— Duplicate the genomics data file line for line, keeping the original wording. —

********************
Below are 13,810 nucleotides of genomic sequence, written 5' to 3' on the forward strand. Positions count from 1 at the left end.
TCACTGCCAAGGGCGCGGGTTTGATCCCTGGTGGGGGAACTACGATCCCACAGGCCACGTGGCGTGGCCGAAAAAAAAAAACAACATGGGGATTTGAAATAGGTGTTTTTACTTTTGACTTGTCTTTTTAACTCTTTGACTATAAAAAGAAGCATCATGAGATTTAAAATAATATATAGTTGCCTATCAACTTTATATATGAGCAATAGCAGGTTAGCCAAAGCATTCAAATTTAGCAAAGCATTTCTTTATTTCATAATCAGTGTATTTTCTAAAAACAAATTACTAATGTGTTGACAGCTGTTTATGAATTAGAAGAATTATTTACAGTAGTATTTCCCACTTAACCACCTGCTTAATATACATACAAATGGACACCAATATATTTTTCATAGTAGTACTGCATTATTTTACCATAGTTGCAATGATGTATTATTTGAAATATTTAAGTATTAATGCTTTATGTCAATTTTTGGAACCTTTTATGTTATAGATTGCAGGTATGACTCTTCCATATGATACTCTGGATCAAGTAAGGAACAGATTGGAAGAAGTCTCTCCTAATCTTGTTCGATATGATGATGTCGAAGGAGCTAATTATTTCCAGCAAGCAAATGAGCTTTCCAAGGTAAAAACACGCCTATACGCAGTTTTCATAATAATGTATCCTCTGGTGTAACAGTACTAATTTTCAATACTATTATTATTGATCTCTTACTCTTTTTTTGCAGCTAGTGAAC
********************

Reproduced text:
Below are 13,810 nucleotides of genomic sequence, written 5' to 3' on the forward strand. Positions count from 1 at the left end.
TCACTGCCAAGGGCGCGGGTTTGATCCCTGGTGGGGGAACTACGATCCCACAGGCCACGTGGCGTGGCCGAAAAAAAAAAACAACATGGGGATTTGAAATAGGTGTTTTTACTTTTGACTTGTCTTTTTAACTCTTTGACTATAAAAAGAAGCATCATGAGATTTAAAATAATATATAGTTGCCTATCAACTTTATATATGAGCAATAGCAGGTTAGCCAAAGCATTCAAATTTAGCAAAGCATTTCTTTATTTCATAATCAGTGTATTTTCTAAAAACAAATTACTAATGTGTTGACAGCTGTTTATGAATTAGAAGAATTATTTACAGTAGTATTTCCCACTTAACCACCTGCTTAATATACATACAAATGGACACCAATATATTTTTCATAGTAGTACTGCATTATTTTACCATAGTTGCAATGATGTATTATTTGAAATATTTAAGTATTAATGCTTTATGTCAATTTTTGGAACCTTTTATGTTATAGATTGCAGGTATGACTCTTCCATATGATACTCTGGATCAAGTAAGGAACAGATTGGAAGAAGTCTCTCCTAATCTTGTTCGATATGATGATGTCGAAGGAGCTAATTATTTCCAGCAAGCAAATGAGCTTTCCAAGGTAAAAACACGCCTATACGCAGTTTTCATAATAATGTATCCTCTGGTGTAACAGTACTAATTTTCAATACTATTATTATTGATCTCTTACTCTTTTTTTGCAGCTAGTGAAC